Here's my basic concern ... that Americans have not signed up for this…They think they can opt out of the tracking that you're performing, but they can't meaningfully opt out.
DeVries offered to follow up with Sen. Hawley later on Google’s tracking practices, saying, "I understand it's a complicated topic." "I don't think it's that complicated," Sen. Hawley responded. Again, it’s disappointing that DeVries wouldn’t answer the question in a public hearing. Android users should have the right to know why they can’t ever turn off collection of sensitive (and apparently, valuable) data.
Build a Floor, Not a Ceiling
States across the country have already enacted laws to create strong protections for user privacy. Republicans and tech industry leaders who resist these restrictions have gone on record calling for federal preemption of state privacy laws. They say they want “one national standard” in order to avoid a "patchwork" of regulations—which could moot an ongoing class action suit against Facebook in Illinois and wipe out the CCPA.
We were pleased to hear Senator Feinstein say that people should control their data with opt-in consent and that she would oppose efforts to water down the CCPA through a federal privacy law during the hearing, saying "I will not support any federal privacy bill that weakens the California standard.”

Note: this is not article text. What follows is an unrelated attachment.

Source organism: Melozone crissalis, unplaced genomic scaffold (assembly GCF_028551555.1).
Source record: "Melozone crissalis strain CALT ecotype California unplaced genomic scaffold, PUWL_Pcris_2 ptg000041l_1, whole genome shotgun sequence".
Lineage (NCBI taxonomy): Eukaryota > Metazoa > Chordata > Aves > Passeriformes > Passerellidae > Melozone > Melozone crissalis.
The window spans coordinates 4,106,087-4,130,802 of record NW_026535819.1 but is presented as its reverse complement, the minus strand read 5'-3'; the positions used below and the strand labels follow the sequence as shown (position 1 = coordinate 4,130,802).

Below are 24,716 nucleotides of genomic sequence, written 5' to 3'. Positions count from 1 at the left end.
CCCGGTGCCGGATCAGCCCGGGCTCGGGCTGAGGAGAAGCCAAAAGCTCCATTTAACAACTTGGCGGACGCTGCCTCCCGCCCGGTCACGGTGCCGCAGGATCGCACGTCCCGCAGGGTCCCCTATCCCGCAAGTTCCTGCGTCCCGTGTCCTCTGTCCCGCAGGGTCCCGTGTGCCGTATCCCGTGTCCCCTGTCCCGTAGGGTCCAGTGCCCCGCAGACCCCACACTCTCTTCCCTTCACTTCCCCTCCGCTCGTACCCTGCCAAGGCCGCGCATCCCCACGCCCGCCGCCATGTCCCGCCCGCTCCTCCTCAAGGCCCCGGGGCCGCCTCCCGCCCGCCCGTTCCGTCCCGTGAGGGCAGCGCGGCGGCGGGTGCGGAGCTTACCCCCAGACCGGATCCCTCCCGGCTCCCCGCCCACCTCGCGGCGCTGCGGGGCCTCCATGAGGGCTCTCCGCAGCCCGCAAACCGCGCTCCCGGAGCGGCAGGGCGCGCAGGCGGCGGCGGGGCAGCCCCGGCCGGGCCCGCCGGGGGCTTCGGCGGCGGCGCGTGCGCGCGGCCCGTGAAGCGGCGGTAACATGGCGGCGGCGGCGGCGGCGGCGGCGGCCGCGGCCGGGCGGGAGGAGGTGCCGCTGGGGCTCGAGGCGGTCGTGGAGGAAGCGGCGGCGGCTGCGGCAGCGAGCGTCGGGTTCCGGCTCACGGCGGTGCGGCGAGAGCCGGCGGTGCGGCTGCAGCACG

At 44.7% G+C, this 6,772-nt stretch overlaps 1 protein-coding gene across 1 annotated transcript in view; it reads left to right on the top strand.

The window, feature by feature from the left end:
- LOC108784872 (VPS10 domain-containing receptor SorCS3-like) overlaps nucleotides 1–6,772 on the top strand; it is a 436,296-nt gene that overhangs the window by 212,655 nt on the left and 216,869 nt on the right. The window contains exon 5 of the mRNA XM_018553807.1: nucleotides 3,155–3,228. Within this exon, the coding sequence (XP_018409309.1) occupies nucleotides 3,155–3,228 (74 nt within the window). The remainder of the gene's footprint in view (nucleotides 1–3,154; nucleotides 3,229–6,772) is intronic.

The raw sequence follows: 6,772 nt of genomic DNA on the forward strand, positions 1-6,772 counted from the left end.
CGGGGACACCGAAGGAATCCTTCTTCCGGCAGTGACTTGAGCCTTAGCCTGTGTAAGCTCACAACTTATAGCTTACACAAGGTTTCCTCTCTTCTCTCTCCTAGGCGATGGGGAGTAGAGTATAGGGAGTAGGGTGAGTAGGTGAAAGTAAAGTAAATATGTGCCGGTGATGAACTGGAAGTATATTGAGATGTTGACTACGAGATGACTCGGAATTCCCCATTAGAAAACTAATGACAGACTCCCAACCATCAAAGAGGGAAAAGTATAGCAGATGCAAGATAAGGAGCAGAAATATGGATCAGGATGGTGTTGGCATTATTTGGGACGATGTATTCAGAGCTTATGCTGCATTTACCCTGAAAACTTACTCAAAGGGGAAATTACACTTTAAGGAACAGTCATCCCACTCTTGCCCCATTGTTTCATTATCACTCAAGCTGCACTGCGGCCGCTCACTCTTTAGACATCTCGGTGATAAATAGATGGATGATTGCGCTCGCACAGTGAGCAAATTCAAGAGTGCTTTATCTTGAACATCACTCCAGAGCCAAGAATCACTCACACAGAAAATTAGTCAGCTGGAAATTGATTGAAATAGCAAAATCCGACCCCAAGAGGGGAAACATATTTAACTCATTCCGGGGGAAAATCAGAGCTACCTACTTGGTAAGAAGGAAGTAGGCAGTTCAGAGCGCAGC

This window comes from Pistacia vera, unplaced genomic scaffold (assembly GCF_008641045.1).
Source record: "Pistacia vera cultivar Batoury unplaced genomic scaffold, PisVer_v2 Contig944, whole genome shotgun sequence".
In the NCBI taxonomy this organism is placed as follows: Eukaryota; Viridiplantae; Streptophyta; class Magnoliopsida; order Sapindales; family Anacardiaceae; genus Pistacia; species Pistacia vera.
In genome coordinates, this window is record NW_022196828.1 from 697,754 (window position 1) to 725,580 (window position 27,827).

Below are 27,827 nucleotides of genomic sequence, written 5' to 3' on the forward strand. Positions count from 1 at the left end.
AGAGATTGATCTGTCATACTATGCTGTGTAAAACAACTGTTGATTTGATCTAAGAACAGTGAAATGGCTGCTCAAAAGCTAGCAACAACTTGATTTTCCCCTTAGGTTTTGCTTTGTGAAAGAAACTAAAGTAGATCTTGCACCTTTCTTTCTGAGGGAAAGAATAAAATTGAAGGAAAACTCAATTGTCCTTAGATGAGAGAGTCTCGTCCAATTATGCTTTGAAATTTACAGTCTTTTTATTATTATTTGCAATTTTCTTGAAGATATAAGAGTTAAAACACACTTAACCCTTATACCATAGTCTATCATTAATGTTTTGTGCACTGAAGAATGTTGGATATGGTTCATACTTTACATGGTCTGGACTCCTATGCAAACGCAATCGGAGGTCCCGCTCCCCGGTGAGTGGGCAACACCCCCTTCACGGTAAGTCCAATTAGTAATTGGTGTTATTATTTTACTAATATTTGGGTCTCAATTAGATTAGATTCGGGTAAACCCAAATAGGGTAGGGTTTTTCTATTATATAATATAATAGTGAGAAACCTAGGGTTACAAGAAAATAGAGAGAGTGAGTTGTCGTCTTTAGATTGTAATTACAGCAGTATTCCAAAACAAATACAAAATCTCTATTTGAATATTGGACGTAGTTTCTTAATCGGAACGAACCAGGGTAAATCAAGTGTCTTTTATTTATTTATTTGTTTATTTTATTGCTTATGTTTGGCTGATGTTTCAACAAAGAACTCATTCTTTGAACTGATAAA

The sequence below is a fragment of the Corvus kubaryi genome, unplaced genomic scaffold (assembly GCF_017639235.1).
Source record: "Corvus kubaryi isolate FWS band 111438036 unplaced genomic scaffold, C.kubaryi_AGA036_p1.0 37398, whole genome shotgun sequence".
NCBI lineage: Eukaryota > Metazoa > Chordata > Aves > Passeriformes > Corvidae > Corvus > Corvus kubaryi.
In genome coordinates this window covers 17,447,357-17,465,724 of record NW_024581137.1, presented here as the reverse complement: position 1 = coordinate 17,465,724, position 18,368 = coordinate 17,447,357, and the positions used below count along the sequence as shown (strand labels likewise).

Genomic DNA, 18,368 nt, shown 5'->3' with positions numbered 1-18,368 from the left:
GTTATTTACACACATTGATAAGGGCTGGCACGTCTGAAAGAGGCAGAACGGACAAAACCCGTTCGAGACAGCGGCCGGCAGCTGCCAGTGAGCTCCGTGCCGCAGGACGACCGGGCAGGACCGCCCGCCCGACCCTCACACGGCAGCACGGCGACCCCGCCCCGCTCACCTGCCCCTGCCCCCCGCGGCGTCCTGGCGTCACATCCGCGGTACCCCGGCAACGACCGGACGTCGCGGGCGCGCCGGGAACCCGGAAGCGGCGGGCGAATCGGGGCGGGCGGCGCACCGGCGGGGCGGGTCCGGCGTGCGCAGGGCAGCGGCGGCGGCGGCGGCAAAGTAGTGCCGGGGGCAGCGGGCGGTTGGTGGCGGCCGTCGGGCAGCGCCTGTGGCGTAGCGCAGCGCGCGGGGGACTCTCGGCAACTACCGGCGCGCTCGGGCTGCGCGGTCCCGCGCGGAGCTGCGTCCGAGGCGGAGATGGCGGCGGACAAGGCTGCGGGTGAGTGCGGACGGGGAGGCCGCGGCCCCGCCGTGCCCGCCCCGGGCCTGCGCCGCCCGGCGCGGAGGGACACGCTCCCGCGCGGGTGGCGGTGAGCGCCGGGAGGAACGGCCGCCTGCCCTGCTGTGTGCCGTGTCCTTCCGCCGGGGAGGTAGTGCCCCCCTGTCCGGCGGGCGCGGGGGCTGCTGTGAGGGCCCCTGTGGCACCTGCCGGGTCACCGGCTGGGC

Senator Richard Blumenthal followed up by saying there is “a bipartisan core of support for adopting a law that regards California as a floor, not a ceiling, in terms of privacy standards for both the expectations of what the standard should be as well as enforcement.”
We are glad to see these senators take such a strong stand for privacy protections at the state level. We look forward to working with them and hope Congress will continue inviting different viewpoints to the table to work on strong, comprehensive privacy protections for all Americans.